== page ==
This global system serves a very localized goal: perpetuating Mr. Hussain’s reign as the political king of Karachi, the brooding port city of 20 million people at the heart of Pakistan’s economy.

“Distance does not matter,” reads the inscription on a monument near Mr. Hussain’s deserted former house in Karachi, where his name evokes both fear and favor.

Now, though, his painstakingly constructed web is fraying.

A British murder investigation has been closing in on Mr. Hussain, 59, and his party, the Muttahida Qaumi Movement. His London home and offices have been raided, and the police have opened new investigations into accusations of money laundering and inciting violence in Pakistan.


“This is a major crisis,” said Irfan Husain, the author of “Fatal Faultlines,” a book about Pakistan’s relationship with the United States. “The party has been weakened, and Altaf Hussain is being criticized like never before.”


Mr. Hussain fled to London in 1992, when the movement was engaged in a vicious street battle with the central government for supremacy in Karachi. The British government granted him political asylum and, 10 years later, a British passport.

London has long been the antechamber of Pakistani politics, where self-exiled leaders take refuge until they can return. The former military ruler Pervez Musharraf lived here until recently, and the current prime minister, Nawaz Sharif, lived here until 2007.

Mr. Hussain, however, shows no sign of going back. The Muttahida Qaumi Movement has an office in Edgware, in northwest London. But these days Mr. Hussain is mostly at home, in a redbrick suburban house protected by raised walls, security cameras and a contingent of former British soldiers he has hired as bodyguards.

From there, he holds court, addressing his faraway followers in a vigorous, sometimes maniacal style, punctuated by jabbing gestures and hectoring outbursts. Occasionally he bursts into song, or tears. Yet, on the other end of the line, it is not unusual to find tens of thousands of people crowded into a Karachi street, listening raptly before an empty stage containing Mr. Hussain’s portrait, as his disembodied voice booms from speakers.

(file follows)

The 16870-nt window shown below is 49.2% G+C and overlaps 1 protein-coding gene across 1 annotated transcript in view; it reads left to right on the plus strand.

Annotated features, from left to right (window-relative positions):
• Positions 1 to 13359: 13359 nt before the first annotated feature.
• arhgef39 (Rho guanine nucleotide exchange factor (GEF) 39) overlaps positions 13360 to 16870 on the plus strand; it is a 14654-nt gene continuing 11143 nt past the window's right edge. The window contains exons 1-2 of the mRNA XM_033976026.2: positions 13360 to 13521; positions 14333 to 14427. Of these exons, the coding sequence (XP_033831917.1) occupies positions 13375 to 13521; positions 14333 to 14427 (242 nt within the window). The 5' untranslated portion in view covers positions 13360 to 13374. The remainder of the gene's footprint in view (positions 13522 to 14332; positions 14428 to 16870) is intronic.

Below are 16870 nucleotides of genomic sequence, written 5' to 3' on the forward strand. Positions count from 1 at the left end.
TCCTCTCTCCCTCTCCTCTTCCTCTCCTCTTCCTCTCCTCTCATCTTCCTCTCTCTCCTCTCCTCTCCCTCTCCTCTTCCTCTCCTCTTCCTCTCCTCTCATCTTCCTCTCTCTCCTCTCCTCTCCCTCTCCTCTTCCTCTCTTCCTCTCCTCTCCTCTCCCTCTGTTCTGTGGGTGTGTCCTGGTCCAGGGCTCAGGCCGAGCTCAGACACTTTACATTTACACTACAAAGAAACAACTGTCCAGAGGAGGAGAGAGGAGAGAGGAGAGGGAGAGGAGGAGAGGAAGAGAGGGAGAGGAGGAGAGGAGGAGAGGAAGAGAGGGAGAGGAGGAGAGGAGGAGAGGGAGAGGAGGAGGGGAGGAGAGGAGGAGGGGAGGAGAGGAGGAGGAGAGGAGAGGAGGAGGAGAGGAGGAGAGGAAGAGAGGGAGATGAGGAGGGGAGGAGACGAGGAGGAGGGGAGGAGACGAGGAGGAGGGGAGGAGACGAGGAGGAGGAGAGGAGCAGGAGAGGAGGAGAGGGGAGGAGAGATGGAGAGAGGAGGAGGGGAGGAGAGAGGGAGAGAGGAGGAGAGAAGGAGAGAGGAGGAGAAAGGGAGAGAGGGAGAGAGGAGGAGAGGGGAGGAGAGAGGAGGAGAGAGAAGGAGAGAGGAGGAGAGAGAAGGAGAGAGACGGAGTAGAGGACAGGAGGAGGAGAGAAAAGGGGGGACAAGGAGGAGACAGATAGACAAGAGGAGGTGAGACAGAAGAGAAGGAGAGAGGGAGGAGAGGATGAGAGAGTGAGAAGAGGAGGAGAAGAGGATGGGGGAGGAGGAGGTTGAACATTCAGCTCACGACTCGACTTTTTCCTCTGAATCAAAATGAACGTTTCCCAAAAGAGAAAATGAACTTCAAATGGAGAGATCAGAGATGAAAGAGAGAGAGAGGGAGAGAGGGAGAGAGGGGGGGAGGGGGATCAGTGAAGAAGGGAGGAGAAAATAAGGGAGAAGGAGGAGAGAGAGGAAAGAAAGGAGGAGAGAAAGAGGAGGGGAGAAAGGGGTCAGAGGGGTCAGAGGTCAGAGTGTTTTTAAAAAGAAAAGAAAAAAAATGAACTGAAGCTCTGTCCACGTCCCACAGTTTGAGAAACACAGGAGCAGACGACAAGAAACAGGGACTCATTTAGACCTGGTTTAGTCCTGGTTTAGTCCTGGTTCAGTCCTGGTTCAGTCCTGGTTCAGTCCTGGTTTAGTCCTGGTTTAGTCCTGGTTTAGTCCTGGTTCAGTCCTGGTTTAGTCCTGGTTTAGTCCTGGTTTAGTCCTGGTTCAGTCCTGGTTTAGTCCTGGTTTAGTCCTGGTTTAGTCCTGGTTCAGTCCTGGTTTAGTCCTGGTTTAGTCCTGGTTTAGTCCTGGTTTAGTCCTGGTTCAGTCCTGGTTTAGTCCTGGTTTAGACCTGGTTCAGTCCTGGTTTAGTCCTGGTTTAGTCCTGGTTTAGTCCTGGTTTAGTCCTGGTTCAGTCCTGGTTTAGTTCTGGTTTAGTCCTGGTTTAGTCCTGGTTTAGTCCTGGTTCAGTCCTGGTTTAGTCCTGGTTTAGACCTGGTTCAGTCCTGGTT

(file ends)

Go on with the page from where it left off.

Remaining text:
“The cult of personality surrounding Altaf Hussain is quite extraordinary,” said Farzana Shaikh, an academic and the author of “Making Sense of Pakistan.” “He is immensely charismatic, in the way one thinks of the great fascist leaders of the 20th century.”

In Karachi, his overwhelmingly middle-class party is fronted by sharply dressed, well-spoken men — and a good number of women — and it has won a reputation for efficient city administration. But beneath the surface, its mandate is backed by armed gangs involved in racketeering, abduction and the targeted killings of ethnic and political rivals, the police and diplomats say.

Other major Pakistani parties indulge in similar behavior, but the Muttahida Qaumi Movement frequently brings the most muscle to the fight. An American diplomatic cable from 2008 titled “Gangs of Karachi,” which was published by WikiLeaks, cited estimatesthat the party had an active militia of 10,000 gunmen, with an additional 25,000 in reserve — a larger force, the dispatch notes, than the city police.


Wasim said...

There was an organised effort to term muslim massacre as shia - sunni conflict even in Pakistan. Pakistani people showed lot of maturity and saw what was happening clearly and never played into the hands of the perpetrators. Shia Sunni have generally survived together with mutual respect for centuries, it is after the wahabi's state power got in play that the fitna is growing into monster with basically more of shia massacre.